An entry before one of the weekly entry deadlines makes you eligible for all of the weekly drawings that take place after you register. Residents are reminded that they have time to get vaccinated and then enter the drawings.

VaxMillions Giveaway Drawings will be held once a week for five weeks beginning Monday, July 26 and continuing every Monday through August 23. The first drawing for the giveaway will occur on Monday, July 26, with registration for that week’s drawing closing on Thursday, July 22. Winners will be announced later in the week following each drawing. The full schedule of drawing and announcement dates is below. Residents are reminded that some COVID-19 vaccines require two doses, and they must receive all doses before entering the drawing.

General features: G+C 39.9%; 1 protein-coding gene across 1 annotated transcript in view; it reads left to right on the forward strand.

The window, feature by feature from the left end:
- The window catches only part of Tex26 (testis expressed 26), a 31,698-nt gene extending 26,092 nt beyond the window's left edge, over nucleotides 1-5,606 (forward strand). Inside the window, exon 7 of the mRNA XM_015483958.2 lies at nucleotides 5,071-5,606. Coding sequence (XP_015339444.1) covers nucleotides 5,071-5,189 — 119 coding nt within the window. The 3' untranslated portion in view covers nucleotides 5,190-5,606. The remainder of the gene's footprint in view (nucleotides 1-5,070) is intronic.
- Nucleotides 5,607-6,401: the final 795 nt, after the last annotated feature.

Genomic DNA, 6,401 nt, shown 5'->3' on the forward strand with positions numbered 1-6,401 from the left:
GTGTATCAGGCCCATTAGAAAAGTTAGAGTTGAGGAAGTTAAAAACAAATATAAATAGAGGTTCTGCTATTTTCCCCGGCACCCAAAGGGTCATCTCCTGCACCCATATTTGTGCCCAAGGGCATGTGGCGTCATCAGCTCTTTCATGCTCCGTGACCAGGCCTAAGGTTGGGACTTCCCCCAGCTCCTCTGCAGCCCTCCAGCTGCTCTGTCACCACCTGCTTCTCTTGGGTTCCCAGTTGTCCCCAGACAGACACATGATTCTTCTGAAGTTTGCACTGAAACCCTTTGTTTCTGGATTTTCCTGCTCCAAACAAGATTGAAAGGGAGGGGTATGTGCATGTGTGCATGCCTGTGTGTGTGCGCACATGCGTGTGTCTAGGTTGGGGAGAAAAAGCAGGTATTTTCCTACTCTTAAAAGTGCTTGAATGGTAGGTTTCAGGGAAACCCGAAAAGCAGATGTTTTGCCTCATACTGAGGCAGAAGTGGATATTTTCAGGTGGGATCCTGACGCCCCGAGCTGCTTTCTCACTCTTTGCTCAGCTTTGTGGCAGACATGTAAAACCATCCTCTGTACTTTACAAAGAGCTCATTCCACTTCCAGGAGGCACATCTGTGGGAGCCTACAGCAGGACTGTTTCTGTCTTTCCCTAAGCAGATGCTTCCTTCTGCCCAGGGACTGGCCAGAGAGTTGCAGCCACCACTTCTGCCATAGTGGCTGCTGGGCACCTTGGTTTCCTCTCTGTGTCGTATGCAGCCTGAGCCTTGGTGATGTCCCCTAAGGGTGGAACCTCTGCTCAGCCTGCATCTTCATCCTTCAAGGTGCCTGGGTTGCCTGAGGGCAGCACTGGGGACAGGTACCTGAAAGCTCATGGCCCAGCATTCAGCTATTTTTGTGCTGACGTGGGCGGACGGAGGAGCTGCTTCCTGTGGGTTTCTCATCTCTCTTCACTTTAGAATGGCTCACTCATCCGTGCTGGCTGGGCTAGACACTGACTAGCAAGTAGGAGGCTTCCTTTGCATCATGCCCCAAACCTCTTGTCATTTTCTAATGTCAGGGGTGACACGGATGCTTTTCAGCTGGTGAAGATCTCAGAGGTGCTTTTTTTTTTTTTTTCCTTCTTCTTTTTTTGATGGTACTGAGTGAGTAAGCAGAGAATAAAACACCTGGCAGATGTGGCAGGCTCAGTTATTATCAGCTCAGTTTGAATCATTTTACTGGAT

Mass.gov photo.

Residents must be fully vaccinated before registering, but if they are not vaccinated by the registration date for a certain drawing, they will still have the opportunity to complete vaccination and register for subsequent drawings. Residents will only have to enter once to qualify for all drawings occurring after the date of their registration.

Massachusetts residents 18 years of age and older who have received two doses of the Pfizer or Moderna vaccine, or one dose of the Johnson & Johnson vaccine, will have a chance to win one of five, $1 million cash prizes.

Massachusetts residents between 12 and 17 years of age who have received two doses of the Pfizer COVID-19 vaccine will have a chance to win one of five $300,000 scholarship grants via a 529 College Savings Plan managed by the Massachusetts Educational Financing Authority (MEFA). Funds in a 529 plan can be applied to cover tuition, room and board, and related expenses at any college, university, or technical or trade school or other post-secondary educational institution eligible to participate in a student aid program administered by the U.S. Department of Education. Winners with a qualifying disability may elect instead to receive an equivalent financial contribution to a special needs trust or federally qualified ABLE account to cover qualified expenses.